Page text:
Overall turnout is estimated to be more than 60%, higher in some key Sunni areas. Which has raised some concern about how all those Sunnis voted:
Sunni Arabs voted in surprisingly high numbers on Iraq’s new constitution Saturday, many of them hoping to defeat it in an intense competition with Shiites and Kurds over the shape of the nation’s young democracy after decades of dictatorship. With little violence, turnout was more than 66 percent in the three most crucial provinces.
The constitution still seemed likely to pass, as expected. But the higher-than-forecast Sunni turnout made it possible the vote would be close or even go the other way and cast doubt on U.S. hopes that the charter would succeed in luring Sunnis away from the insurgency.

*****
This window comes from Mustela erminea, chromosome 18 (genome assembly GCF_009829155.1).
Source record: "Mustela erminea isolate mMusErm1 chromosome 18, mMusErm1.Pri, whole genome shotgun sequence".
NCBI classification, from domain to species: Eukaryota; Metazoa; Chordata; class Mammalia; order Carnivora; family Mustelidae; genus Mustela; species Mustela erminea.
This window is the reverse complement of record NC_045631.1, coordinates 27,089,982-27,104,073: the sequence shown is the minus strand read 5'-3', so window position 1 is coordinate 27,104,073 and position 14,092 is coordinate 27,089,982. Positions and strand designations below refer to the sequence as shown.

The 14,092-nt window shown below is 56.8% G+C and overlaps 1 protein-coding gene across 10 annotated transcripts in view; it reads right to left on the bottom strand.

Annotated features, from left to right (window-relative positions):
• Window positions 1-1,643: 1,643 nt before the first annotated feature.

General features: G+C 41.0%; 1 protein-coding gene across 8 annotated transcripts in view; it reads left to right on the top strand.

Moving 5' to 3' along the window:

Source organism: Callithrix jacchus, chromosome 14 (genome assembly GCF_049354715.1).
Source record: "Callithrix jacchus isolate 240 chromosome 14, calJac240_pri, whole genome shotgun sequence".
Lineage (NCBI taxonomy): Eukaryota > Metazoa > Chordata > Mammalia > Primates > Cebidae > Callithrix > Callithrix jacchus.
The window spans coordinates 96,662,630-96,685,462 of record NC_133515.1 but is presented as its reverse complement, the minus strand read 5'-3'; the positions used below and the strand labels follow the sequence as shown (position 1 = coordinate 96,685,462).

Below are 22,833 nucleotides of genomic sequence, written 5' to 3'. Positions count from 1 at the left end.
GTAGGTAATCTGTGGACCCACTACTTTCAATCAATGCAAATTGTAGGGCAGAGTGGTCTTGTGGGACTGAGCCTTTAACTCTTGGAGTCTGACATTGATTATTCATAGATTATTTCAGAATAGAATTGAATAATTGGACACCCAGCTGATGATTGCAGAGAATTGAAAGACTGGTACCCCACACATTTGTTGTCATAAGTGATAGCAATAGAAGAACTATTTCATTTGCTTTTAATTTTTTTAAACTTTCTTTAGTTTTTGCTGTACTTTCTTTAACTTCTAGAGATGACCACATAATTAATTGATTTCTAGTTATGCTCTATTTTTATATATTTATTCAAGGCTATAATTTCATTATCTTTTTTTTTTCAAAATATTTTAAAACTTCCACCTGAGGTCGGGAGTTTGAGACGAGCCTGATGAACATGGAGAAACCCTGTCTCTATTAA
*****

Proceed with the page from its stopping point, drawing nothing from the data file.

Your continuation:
Low Sunni turnout would have been worrisome, because it would have shown that Sunnis are determined to boycott Iraq’s nascent democracy. Now high Sunni turnout is worrisome, because they might actually have enough votes to win in the necessary provinces. When it comes to Iraq, it’s hard to win.
These Iraqis are waiting to vote in Mosul: